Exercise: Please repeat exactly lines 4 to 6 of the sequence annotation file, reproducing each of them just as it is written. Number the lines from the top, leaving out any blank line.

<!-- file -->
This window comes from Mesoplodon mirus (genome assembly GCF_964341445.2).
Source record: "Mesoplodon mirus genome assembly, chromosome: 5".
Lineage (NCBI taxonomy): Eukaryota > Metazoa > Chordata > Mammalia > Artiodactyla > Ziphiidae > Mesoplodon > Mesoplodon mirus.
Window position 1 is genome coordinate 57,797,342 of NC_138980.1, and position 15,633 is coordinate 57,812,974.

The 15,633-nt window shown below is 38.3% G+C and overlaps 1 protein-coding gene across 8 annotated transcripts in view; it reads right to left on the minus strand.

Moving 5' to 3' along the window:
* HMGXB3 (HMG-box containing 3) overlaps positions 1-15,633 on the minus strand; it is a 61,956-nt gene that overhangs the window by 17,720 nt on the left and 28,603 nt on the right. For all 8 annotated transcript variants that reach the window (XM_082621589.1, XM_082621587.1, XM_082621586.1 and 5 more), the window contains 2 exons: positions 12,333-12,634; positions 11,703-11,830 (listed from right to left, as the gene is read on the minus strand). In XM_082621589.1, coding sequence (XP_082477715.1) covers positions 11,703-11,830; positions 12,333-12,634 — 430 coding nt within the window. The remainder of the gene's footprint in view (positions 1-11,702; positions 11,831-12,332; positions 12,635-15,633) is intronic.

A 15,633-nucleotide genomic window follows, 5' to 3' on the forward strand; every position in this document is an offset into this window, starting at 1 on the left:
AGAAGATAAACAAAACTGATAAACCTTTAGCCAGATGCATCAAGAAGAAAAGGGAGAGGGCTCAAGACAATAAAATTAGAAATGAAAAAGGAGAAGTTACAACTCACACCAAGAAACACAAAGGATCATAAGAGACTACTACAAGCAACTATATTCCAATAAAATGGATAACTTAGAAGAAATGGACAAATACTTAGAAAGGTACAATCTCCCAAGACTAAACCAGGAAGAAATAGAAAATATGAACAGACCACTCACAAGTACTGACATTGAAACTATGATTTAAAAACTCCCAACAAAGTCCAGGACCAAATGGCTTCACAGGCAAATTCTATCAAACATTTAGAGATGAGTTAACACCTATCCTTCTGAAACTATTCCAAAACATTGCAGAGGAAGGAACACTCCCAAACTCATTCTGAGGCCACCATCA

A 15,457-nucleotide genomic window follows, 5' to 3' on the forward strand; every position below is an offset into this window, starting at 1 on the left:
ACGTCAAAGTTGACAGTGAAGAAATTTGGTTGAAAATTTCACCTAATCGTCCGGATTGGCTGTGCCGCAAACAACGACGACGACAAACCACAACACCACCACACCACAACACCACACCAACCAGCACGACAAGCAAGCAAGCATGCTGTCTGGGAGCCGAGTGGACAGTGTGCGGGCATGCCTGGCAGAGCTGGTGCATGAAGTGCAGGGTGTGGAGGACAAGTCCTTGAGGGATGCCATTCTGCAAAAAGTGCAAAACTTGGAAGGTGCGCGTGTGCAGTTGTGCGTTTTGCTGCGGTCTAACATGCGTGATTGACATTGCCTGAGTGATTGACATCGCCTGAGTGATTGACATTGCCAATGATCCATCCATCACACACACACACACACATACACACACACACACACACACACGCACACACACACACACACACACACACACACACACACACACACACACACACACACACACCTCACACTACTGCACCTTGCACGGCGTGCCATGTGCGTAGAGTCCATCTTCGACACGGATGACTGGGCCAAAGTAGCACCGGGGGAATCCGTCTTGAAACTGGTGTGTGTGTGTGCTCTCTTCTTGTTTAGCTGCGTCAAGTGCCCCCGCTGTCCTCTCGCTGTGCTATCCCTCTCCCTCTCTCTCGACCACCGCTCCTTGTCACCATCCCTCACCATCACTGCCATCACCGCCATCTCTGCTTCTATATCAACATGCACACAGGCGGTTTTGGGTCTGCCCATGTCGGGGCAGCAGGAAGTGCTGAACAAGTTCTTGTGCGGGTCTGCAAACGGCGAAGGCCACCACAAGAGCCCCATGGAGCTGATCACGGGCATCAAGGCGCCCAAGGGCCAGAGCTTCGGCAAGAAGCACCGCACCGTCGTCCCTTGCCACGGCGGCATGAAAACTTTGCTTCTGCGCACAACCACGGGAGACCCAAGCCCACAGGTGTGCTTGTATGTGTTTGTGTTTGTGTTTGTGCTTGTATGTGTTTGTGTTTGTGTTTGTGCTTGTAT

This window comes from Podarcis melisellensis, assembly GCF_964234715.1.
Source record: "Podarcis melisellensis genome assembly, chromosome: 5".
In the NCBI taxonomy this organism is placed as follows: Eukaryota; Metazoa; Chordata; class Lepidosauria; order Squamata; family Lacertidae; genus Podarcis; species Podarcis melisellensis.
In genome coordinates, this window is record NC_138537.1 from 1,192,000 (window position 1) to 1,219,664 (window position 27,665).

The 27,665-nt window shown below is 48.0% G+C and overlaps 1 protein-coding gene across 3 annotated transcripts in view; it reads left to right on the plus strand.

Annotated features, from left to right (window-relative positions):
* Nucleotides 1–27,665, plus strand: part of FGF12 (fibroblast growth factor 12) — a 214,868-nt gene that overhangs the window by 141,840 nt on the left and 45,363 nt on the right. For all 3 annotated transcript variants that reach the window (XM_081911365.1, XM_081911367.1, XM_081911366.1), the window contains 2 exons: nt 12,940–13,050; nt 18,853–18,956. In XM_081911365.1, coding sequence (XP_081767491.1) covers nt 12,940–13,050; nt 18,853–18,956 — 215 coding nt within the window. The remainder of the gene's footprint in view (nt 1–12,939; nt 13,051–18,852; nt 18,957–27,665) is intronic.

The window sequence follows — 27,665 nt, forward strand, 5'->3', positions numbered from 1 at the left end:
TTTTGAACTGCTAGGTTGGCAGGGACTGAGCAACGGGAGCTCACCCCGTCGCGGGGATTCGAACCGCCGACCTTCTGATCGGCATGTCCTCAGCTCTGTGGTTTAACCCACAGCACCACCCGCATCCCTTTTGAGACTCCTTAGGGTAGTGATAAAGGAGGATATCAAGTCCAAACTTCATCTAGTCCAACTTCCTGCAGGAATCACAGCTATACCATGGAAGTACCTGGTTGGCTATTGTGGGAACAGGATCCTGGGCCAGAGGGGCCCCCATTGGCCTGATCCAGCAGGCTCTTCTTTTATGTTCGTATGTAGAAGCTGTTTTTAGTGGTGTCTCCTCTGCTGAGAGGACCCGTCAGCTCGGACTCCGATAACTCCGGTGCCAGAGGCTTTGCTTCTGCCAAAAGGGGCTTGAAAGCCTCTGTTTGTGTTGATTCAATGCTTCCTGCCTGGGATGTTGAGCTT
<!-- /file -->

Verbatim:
Window position 1 is genome coordinate 57,797,342 of NC_138980.1, and position 15,633 is coordinate 57,812,974.

The 15,633-nt window shown below is 38.3% G+C and overlaps 1 protein-coding gene across 8 annotated transcripts in view; it reads right to left on the minus strand.

Moving 5' to 3' along the window: